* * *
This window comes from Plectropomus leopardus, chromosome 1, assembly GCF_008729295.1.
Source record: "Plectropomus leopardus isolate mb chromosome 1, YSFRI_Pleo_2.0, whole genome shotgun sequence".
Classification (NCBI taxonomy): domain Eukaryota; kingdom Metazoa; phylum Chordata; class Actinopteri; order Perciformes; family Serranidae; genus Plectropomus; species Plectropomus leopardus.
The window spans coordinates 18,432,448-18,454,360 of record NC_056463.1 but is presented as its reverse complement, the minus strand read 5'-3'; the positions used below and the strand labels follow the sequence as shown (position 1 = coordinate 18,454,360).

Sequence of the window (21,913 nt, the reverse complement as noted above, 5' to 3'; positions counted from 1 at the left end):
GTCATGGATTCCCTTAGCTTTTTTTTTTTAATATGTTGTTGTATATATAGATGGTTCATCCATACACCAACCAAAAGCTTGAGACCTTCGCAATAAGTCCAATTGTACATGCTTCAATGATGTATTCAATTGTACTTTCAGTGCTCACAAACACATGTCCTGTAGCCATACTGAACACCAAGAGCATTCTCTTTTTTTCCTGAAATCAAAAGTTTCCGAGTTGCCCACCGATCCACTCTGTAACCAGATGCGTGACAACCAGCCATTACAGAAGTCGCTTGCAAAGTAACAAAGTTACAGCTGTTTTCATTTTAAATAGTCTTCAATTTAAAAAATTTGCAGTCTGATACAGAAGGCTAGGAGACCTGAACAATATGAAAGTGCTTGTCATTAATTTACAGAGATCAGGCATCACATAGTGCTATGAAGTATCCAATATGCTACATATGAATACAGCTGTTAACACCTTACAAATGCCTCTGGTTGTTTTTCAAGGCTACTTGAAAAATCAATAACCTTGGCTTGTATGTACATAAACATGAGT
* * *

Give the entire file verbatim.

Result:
This window comes from Plectropomus leopardus, chromosome 1, assembly GCF_008729295.1.
Source record: "Plectropomus leopardus isolate mb chromosome 1, YSFRI_Pleo_2.0, whole genome shotgun sequence".
Classification (NCBI taxonomy): domain Eukaryota; kingdom Metazoa; phylum Chordata; class Actinopteri; order Perciformes; family Serranidae; genus Plectropomus; species Plectropomus leopardus.
The window spans coordinates 18,432,448-18,454,360 of record NC_056463.1 but is presented as its reverse complement, the minus strand read 5'-3'; the positions used below and the strand labels follow the sequence as shown (position 1 = coordinate 18,454,360).

Sequence of the window (21,913 nt, the reverse complement as noted above, 5' to 3'; positions counted from 1 at the left end):
GTCATGGATTCCCTTAGCTTTTTTTTTTTAATATGTTGTTGTATATATAGATGGTTCATCCATACACCAACCAAAAGCTTGAGACCTTCGCAATAAGTCCAATTGTACATGCTTCAATGATGTATTCAATTGTACTTTCAGTGCTCACAAACACATGTCCTGTAGCCATACTGAACACCAAGAGCATTCTCTTTTTTTCCTGAAATCAAAAGTTTCCGAGTTGCCCACCGATCCACTCTGTAACCAGATGCGTGACAACCAGCCATTACAGAAGTCGCTTGCAAAGTAACAAAGTTACAGCTGTTTTCATTTTAAATAGTCTTCAATTTAAAAAATTTGCAGTCTGATACAGAAGGCTAGGAGACCTGAACAATATGAAAGTGCTTGTCATTAATTTACAGAGATCAGGCATCACATAGTGCTATGAAGTATCCAATATGCTACATATGAATACAGCTGTTAACACCTTACAAATGCCTCTGGTTGTTTTTCAAGGCTACTTGAAAAATCAATAACCTTGGCTTGTATGTACATAAACATGAGT